The Best Things to See at the Uffizi Gallery

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Aina Martin
@ainamartin
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wikipedia.org, lonelyplanet.com

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If you are planning a trip to Florence, you can't help but visit the masterpieces kept by the Uffizi Gallery.

Although I am not a person who can be defined as an art expert, the Uffizi Gallery is one of the most important museums in Italy and in the world, so I, like everyone else, felt I had to visit it.

Whether you are a Florence for a day or a week, you simply have to visit the Uffizi Gallery.



In fact, inside it houses the largest collections of works by Raphael and Botticelli and the main nuclei of Giotto's work (which I love: for Assisi I admired his paintings for hours in the Basilica of San Francesco, getting excited in front of each of them), Titian, Pontormo, Bronzino, Andrea del Sarto, Caravaggio, Dürer, Rubens and Leonardo da Vinci.

The downside (if it can be considered a disadvantage) is that the Uffizi gallery is huge and a tour could be physically exhausting.

A full day would not be enough to carefully visit all the rooms of the museum and you will probably have only a few hours at your disposal.

So if you are planning a visit, I thought I'd write a short guide on what to see at the Uffizi so that even before leaving you have an idea of ​​the unique things in the world that you are about to "meet"

In this post I recommend the most beautiful works, but also the most interesting rooms of the museum.

CAUTION!

Uffizi they are reopened from Tuesday to Sunday, from 8.15 to 18.50

From Official site it is specified that:



Given the current emergency with the possibility of contagion, a maximum number of people will be able to access the museums allowing for a minimum distance of one meter from each other (one meter and eighty recommended).

Once the staff in charge of controlling the exhibition halls have reached the maximum number of people allowed, it will prevent access to other people, and will let people waiting in, spaced from each other also by at least one meter.

It is also specified that:

According to LAW DECREE of 22.04.2021, n. 52., for access on the days of Saturdays and holidays reservation will be required to be carried out with at least one day in advance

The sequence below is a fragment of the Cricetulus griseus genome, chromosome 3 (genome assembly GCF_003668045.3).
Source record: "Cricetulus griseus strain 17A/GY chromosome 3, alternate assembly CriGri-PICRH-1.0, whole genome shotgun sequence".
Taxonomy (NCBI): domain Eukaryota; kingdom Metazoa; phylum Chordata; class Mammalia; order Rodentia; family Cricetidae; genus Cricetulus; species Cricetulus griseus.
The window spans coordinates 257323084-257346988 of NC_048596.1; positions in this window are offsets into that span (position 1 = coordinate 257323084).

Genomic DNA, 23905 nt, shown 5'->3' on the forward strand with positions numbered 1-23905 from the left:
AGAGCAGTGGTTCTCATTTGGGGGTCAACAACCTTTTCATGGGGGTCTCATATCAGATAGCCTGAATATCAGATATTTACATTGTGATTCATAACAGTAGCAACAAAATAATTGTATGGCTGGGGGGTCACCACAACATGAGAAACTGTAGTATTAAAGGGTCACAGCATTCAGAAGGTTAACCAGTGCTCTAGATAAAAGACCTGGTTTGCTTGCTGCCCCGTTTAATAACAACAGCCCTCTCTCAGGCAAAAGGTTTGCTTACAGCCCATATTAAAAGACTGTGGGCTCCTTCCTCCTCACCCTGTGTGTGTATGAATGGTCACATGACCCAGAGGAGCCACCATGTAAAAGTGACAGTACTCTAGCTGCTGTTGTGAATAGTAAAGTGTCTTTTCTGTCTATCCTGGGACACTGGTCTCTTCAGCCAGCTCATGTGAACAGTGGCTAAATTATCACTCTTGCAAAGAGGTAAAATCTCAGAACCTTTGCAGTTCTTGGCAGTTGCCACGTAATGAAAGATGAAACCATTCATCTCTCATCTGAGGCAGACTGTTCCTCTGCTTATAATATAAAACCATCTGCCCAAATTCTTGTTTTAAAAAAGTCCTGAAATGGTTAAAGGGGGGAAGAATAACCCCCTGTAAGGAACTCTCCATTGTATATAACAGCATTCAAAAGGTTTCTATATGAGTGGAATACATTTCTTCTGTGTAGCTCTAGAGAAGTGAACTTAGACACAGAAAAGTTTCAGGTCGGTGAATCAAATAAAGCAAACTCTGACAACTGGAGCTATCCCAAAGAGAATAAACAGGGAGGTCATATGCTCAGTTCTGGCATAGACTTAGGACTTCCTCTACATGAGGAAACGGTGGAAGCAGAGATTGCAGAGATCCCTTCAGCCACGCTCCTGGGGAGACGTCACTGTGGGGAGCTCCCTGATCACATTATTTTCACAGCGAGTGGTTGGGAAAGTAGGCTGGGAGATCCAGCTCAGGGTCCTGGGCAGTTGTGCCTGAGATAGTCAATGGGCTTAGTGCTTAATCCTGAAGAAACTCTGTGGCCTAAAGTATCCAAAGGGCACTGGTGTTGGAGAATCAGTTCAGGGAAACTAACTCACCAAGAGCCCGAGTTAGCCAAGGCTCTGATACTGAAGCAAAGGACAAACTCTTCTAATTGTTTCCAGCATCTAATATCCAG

You must then buy your tickets online and in advance: find them below by clicking on the red buttons:

TICKETS:

UFFIZI TICKET

ACADEMY + UFFIZI

GUIDED TOUR:

GUIDED TOUR

We start by most beautiful works to see in the Uffizi: here are the ones I recommend you include in your museum visit itinerary.

  • 1 - Botticelli's Spring
  • 2 - The Birth of Venus by Botticelli
  • 3 - Michelangelo's Tondo Doni
  • 4 - The Adoration of the Magi by Leonardo da Vinci
  • 5 - Giotto's Madonna di Ognissanti
  • 6 - The Madonna of the Goldfinch by Raphael
  • 7 - The Baptism of Christ by Andrea del Verrocchio
  • 8 - The Madonna Rucellai by Duccio
  • 9 - Titian's Venus of Urbino
  • 10 - The Adolescent Bacchus by Caravaggio
  • 11 - The Medusa by Caravaggio
  • 12 - The Battle of San Romano by Paolo Uccello
  • 13 - The most beautiful rooms of the Uffizi

1 - Botticelli's Spring

The famous Spring by Botticelli it is one of the most important works of the Renaissance.



This picture was painted for Lorenzo di Pierfrancesco dei Medici between 1477 and 1482.

Its interpretation is decidedly complex and still uncertain today: the allegorical meanings are numerous and not easy to grasp.
Perhaps this aura of mystery that still surrounds the painting today is one of the reasons for its success.

Regardless of the numerous possible interpretations, what seems to be certain is the role of Venus, the central figure. This, in fact, is identified with Humanitas, the ideal of a humanity that is positive and sensitive to the needs of others, and in the painting it stands as a separation between material loves and spiritual values.

It could be a praise to the Medici and their profound attention to culture and art.

2 - The Birth of Venus by Botticelli

By Hunter Bliss Images on

Also by Botticelli, also La Birth of Venus it is one of the works to see in the Uffizi.

The canvas was painted between 1482 and 1485 and its theme is taken from Ovid's Metamorphoses.

Venus is supported by a shell on the surface of the sea while the winds blow, a delicate rain of roses touches her and a handmaid is ready with a cloth to cover her.

The allegorical meaning of the work could be found in the birth of Love as a force capable of moving life.

3 - Michelangelo's Tondo Doni

An unmissable masterpiece: the Round Gifts it is probably Michelangelo's most spectacular work.


This is the only painting by the artist present in the city of Florence: one more reason not to lose it during the visit.


The work was commissioned by Agnolo Doni, a wealthy banker, and is datable to 1504.

The subject is the Holy Family.